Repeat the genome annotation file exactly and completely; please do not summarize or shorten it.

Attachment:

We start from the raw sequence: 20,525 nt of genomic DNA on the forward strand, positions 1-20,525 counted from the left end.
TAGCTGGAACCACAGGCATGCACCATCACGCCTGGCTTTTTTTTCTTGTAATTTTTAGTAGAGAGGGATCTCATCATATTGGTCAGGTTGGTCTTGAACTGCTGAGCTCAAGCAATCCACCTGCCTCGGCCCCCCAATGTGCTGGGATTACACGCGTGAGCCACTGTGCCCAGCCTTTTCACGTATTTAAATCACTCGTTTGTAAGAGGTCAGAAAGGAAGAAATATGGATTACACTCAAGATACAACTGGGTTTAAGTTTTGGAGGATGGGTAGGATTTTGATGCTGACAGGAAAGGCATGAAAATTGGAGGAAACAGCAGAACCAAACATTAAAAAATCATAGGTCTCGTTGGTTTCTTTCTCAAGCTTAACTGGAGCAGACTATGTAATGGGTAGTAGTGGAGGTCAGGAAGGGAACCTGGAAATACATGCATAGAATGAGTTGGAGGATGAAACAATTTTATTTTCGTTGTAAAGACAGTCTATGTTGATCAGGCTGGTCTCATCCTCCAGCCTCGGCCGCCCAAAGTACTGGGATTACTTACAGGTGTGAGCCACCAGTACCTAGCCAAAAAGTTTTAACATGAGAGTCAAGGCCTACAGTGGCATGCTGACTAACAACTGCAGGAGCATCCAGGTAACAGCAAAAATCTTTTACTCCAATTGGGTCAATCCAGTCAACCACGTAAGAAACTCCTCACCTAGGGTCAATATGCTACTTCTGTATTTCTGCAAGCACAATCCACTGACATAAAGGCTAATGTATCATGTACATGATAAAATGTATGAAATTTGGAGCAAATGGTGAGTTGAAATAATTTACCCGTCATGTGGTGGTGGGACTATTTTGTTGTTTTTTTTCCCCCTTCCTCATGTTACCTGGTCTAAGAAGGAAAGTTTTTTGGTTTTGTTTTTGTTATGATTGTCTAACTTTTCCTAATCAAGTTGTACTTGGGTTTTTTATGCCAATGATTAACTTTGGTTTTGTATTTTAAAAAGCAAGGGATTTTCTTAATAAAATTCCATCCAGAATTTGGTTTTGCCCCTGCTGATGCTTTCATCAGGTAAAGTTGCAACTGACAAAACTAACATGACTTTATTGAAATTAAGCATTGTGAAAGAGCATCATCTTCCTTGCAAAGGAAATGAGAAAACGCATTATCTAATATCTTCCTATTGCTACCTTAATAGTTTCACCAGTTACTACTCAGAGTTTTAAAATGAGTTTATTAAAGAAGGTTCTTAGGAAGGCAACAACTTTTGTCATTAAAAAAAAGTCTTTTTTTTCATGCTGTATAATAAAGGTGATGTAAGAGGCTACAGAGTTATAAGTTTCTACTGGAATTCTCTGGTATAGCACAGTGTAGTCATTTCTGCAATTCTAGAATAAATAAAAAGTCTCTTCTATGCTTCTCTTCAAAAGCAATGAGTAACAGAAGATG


We start from the raw sequence: 20,525 nt of genomic DNA on the forward strand, positions 1-20,525 counted from the left end.
TAGCTGGAACCACAGGCATGCACCATCACGCCTGGCTTTTTTTTCTTGTAATTTTTAGTAGAGAGGGATCTCATCATATTGGTCAGGTTGGTCTTGAACTGCTGAGCTCAAGCAATCCACCTGCCTCGGCCCCCCAATGTGCTGGGATTACACGCGTGAGCCACTGTGCCCAGCCTTTTCACGTATTTAAATCACTCGTTTGTAAGAGGTCAGAAAGGAAGAAATATGGATTACACTCAAGATACAACTGGGTTTAAGTTTTGGAGGATGGGTAGGATTTTGATGCTGACAGGAAAGGCATGAAAATTGGAGGAAACAGCAGAACCAAACATTAAAAAATCATAGGTCTCGTTGGTTTCTTTCTCAAGCTTAACTGGAGCAGACTATGTAATGGGTAGTAGTGGAGGTCAGGAAGGGAACCTGGAAATACATGCATAGAATGAGTTGGAGGATGAAACAATTTTATTTTCGTTGTAAAGACAGTCTATGTTGATCAGGCTGGTCTCATCCTCCAGCCTCGGCCGCCCAAAGTACTGGGATTACTTACAGGTGTGAGCCACCAGTACCTAGCCAAAAAGTTTTAACATGAGAGTCAAGGCCTACAGTGGCATGCTGACTAACAACTGCAGGAGCATCCAGGTAACAGCAAAAATCTTTTACTCCAATTGGGTCAATCCAGTCAACCACGTAAGAAACTCCTCACCTAGGGTCAATATGCTACTTCTGTATTTCTGCAAGCACAATCCACTGACATAAAGGCTAATGTATCATGTACATGATAAAATGTATGAAATTTGGAGCAAATGGTGAGTTGAAATAATTTACCCGTCATGTGGTGGTGGGACTATTTTGTTGTTTTTTTTCCCCCTTCCTCATGTTACCTGGTCTAAGAAGGAAAGTTTTTTGGTTTTGTTTTTGTTATGATTGTCTAACTTTTCCTAATCAAGTTGTACTTGGGTTTTTTATGCCAATGATTAACTTTGGTTTTGTATTTTAAAAAGCAAGGGATTTTCTTAATAAAATTCCATCCAGAATTTGGTTTTGCCCCTGCTGATGCTTTCATCAGGTAAAGTTGCAACTGACAAAACTAACATGACTTTATTGAAATTAAGCATTGTGAAAGAGCATCATCTTCCTTGCAAAGGAAATGAGAAAACGCATTATCTAATATCTTCCTATTGCTACCTTAATAGTTTCACCAGTTACTACTCAGAGTTTTAAAATGAGTTTATTAAAGAAGGTTCTTAGGAAGGCAACAACTTTTGTCATTAAAAAAAAGTCTTTTTTTTCATGCTGTATAATAAAGGTGATGTAAGAGGCTACAGAGTTATAAGTTTCTACTGGAATTCTCTGGTATAGCACAGTGTAGTCATTTCTGCAATTCTAGAATAAATAAAAAGTCTCTTCTATGCTTCTCTTCAAAAGCAATGAGTAACAGAAGATG